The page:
Seahorses have a head for hunting
One of the most effective predators in the animal kingdom is smaller than your thumb, and it won’t win any races. The dwarf seahorse is less than an inch long, and with its S-shaped body and small dorsal fin, it’s going nowhere fast. But oddly enough, this unusual body shape and lack of speed make the seahorse a menacing hunter.
Unlike fish with protruding jaws, the seahorse has a long, thin snout that it rotates toward prey in a swift snatching motion called pivot feeding. This millisecond maneuver creates suction that pulls in the seahorse’s prey, but it works only at extremely close range.
“We knew that these sea horses were feeding successfully by doing this short-range swinging motion,” says Brad Gemmell of the University of Texas at Austin’s Marine Science Institute. “But they must first overwhelm the ability of the prey to escape. Our question was: How do they get so close without alerting their prey?”
This is no mean feat. Copepods, the tiny crustaceans that dwarf seahorses eat, are highly sensitive to changes in the water around them. They rely on small sensitive hairs to detect motion, and once they sense danger they have one of the fastest escape responses of any organism on the planet: They are able to flee at 500 body lengths per second. By comparison, a cheetah can manage only 30 body lengths per second.
Gemmell and a team of researchers used high-speed cameras to measure the movements of seahorses. They found that the water just above the snout of the seahorse was significantly less turbulent than above or to the side of its body. As a sea horse orients itself toward its prey, the calmer water directly above its mouth allows it to sneak up and pounce.
The “no-wake zone” allowed the sneaky seahorses to catch their intended prey an impressive 90 percent of the time, said the authors of the study, which was published in Nature Communications.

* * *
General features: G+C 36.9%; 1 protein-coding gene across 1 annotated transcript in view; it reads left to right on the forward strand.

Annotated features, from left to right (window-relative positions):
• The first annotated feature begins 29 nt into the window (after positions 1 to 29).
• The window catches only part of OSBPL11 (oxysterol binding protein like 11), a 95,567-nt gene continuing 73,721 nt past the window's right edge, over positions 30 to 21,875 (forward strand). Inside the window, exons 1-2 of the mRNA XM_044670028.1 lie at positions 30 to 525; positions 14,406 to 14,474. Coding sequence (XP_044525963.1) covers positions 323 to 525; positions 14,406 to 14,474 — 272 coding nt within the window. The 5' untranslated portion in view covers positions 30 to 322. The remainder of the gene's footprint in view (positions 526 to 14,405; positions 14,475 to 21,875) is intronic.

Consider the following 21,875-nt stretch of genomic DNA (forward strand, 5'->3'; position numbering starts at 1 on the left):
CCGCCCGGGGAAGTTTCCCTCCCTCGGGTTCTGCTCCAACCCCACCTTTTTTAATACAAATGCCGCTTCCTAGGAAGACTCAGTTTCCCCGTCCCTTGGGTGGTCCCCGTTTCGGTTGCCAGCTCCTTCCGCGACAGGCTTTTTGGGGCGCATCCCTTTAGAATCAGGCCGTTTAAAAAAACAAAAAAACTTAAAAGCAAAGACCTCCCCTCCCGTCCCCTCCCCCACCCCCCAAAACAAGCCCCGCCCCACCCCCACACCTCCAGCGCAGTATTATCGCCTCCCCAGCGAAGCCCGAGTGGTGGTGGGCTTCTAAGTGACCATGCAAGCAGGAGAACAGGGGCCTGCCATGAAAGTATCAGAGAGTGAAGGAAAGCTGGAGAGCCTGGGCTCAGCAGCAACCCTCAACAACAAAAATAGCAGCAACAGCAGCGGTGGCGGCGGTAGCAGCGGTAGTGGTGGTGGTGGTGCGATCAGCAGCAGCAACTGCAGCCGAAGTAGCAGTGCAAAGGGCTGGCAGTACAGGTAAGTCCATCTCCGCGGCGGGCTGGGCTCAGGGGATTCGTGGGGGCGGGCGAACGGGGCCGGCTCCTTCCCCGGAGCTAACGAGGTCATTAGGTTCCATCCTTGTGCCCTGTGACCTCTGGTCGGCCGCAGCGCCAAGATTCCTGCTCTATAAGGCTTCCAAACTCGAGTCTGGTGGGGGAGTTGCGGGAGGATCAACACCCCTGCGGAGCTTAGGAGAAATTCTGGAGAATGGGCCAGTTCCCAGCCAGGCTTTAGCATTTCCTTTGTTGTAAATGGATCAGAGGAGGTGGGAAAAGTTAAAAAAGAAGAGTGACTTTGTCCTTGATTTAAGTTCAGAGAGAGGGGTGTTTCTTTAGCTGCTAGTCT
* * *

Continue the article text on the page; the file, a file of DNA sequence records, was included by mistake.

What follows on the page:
faulty Brain tie may be behind dyslexia
A faulty connection between where the brain stores the auditory building blocks of language and where it processes them may be to blame for dyslexia, a new study suggests.
The findings represent the first neuroanatomical evidence that the spelling and reading disorder striking people who otherwise can speak a language fluently lies in a connectivity problem in the brain’s white matter, where nerve fibers relay electrochemical signals. Various degrees of dyslexia strike about one in 10 people, making it difficult for them to analyze and assemble letter combinations and relate them to the auditory packets of learned language, called phonemes.
A Belgium-based research team used functional magnetic resonance imaging machines to scan the brains of 45 college-age adults (23 with dyslexia, 22 without) while they distinguished among a variety of sounds, some of which differed in subtle ways, then built a sophisticated correlational map.
Both groups were able to distinguish and sort those sounds accurately, though the dyslexic group did so more slowly, said the study published online in the journal Science. But the white matter tracts connecting the phoneme area to a part of the brain that contains the Broca’s area, which regulates the conversion of language to speech, was weaker for the dyslexics as a group, the study found.